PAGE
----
It is odd how you can entirely agree with someone on the one hand, and entirely disagree with them on the other.
George Plumb of Vermonters for a Sustainable Population has penned another op ed that seems to be accusing the Vermont Natural Resources Council, the Lake Champlain Committee and the entire “modern day environmental movement” of somehow having abdicated their mission because they do not make “better” the victim of “perfect.”
As an example, he once again cites the VNRC’s 50th anniversary comment which he finds objectionable:
“It is commendable that we’ve found a way to grow our economy while maintaining the health of our environment.”
Plumb quite rightly observes
“…the concept that we can grow forever with finite resources makes no sense.”
I doubt that you will find anyone who has dedicated his or her work to sustainability, who would disagree with that statement; including the environmental organizations he is challenging.
However, there are two components to the discussion which Mr. Plumb seems to ignore.
One is a simple matter of semantics.
“Growth” has come to mean different things to different actors. There is, of course, the macro on which Wall Street and the consumer economy is built; a fundamentally flawed model that ultimately is unsustainable. But “growth” has another significance in the environmental community.
Recognizing how ingrained is society’s acceptance of “growth” as a positive, Vermont environmentalists have co-opted the term and the aspirations behind it, reshaping them to refer to expansion of sustainable practices and the economic benefit available through their responsible exercise.
And that brings us to another important component of the environmental message, that seems to have escaped Mr. Plumb: the necessity to recruit support in order to effect change.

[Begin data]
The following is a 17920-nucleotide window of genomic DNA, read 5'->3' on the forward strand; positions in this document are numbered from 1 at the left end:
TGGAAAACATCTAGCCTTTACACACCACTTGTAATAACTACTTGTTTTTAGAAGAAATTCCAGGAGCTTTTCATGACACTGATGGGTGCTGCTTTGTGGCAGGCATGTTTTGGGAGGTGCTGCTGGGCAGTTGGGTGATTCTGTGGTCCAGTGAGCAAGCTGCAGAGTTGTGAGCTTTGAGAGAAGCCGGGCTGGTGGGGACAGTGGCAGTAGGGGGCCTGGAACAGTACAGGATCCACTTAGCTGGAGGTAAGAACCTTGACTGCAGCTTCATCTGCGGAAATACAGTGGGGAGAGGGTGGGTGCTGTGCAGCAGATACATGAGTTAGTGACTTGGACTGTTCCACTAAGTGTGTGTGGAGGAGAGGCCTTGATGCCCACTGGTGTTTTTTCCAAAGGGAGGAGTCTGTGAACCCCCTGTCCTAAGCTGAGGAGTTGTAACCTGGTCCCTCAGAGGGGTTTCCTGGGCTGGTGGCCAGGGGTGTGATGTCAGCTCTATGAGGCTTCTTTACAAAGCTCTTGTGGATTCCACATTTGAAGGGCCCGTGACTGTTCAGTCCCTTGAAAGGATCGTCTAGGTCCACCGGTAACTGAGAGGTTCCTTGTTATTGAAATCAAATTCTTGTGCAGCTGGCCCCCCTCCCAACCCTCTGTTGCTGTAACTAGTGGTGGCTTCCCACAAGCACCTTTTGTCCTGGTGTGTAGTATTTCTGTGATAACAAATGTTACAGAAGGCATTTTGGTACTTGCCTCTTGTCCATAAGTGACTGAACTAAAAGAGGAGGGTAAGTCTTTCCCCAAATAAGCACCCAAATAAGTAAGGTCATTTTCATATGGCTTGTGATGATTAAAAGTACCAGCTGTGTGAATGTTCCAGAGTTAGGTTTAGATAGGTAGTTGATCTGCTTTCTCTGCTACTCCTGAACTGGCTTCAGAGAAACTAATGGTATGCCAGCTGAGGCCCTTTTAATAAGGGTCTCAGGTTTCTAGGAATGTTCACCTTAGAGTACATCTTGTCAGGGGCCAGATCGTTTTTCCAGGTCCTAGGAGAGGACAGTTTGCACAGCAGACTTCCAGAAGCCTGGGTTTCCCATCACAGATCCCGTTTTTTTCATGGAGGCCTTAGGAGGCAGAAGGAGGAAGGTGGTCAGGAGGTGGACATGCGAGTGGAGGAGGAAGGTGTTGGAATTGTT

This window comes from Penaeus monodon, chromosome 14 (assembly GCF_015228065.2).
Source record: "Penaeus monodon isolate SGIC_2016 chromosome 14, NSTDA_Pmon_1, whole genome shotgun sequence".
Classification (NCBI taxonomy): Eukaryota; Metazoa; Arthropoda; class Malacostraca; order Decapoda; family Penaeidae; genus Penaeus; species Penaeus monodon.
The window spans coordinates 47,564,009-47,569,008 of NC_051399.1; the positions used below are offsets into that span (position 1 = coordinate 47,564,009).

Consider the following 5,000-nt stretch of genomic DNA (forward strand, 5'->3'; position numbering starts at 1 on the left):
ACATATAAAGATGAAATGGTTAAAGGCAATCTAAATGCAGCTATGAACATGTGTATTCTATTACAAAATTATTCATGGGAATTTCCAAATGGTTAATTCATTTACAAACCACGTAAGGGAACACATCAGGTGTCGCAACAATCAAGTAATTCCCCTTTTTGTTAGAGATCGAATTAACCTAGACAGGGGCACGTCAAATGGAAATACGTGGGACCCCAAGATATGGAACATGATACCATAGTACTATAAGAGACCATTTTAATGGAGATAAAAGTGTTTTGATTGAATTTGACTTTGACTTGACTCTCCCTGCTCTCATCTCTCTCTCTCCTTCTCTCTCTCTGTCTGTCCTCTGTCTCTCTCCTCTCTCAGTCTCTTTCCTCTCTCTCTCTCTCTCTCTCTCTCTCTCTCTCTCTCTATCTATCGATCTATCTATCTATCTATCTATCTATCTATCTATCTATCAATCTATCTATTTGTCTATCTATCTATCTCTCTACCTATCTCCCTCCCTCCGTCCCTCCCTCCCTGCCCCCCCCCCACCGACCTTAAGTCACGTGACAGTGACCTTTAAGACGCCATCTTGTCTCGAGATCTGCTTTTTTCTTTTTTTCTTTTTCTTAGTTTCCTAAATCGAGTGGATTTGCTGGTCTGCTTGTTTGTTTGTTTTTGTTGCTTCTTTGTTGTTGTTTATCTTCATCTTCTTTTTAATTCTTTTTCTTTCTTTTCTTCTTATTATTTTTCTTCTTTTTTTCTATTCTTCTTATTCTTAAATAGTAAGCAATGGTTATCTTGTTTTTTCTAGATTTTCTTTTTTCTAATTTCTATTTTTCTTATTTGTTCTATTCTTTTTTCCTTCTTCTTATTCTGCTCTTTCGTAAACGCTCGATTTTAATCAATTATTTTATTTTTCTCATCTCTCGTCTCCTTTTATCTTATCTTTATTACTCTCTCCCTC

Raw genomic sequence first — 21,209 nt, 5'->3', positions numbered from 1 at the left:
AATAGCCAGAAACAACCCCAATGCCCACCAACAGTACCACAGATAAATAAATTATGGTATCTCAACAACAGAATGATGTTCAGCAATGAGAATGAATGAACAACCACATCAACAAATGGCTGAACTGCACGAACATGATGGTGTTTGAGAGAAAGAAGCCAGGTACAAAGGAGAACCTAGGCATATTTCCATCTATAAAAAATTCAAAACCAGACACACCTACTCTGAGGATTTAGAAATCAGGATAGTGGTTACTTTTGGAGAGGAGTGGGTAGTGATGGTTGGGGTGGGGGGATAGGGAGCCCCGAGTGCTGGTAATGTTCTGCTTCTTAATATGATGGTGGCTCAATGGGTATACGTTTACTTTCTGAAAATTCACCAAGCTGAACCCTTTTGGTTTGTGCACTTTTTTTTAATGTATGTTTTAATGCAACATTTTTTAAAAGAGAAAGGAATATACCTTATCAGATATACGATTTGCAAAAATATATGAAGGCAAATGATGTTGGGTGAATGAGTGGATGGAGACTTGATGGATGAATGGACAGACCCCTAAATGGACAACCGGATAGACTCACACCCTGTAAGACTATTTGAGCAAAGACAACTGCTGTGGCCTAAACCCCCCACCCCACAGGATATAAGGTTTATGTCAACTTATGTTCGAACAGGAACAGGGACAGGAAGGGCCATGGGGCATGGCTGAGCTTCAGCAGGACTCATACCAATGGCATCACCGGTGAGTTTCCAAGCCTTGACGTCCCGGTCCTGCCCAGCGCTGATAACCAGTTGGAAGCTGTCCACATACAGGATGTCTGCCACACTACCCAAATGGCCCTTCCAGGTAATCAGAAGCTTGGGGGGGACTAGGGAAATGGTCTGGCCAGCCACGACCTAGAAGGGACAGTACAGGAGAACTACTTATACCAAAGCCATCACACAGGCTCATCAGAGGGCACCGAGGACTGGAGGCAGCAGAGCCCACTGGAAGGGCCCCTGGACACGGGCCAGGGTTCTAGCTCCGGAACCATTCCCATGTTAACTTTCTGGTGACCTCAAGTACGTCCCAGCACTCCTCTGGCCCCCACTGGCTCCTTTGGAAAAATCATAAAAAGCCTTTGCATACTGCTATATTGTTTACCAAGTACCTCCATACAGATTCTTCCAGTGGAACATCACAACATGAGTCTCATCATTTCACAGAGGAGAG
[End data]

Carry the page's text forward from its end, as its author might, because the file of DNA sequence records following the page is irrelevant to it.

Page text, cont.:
If groups like the VNRC had taken the perspective that their mission was to arrest development altogether; not only would they have been doomed to complete failure, and remained largely irrelevant in a world overwhelmingly dominated by growth initiatives; they would have seen few recruits to such a radical position and been unable to do much of anything to affect even incremental improvements over the status quo.
Mr. Plumb looks back at the Vermont he remembers from his arrival in the state in the early 1960’s and is understandably dismayed by the losses it has suffered in terms of open space, clean air and water, and the natural world.
It is a tragedy; that can’t be denied.
But to say that environmental groups have failed, and that their message should be all about acknowledging a failure, demonstrates a true disconnect with reality.
Mr. Plumb’s cup may be half-empty, and he may be preparing to leave the table; but Vermont environmentalists must necessarily view the cup as half-full, and their job: to work positively toward a better future.
We have a whole lot of work to do and face tremendous odds. No one recognizes that more intensely than do I, as I watch my surroundings disappear into the concrete gullet of Walmart.
But forgive me if I am not yet prepared to say we failed. We make ours a mission to mitigate, to educate and to advocate for meaningful reforms…a slow, thankless job that someone has to do.
We celebrate whatever and whenever we can because that is how the human spirit goes on.
I do not see any lack of acknowledgement for the overwhelming gravity of our environmental situation from either the VNRC or its sister organizations in Vermont.
And there truly are things to celebrate; like how much better Vermont has done in resisting the scale of development that is practiced throughout the rest of the country.
Sack cloth and ashes may make the wearer feel more worthy, but they do little to cultivate improvement in others.
Perhaps the zero growth model favored by Vermonters for a Sustainable Population works in some alternative universe where there is no opposing force. I, for one, could probably inhabit that universe in complete contentment.
Here in latter-day Vermont we must accept the hand we’ve been dealt and do what we can to play it well.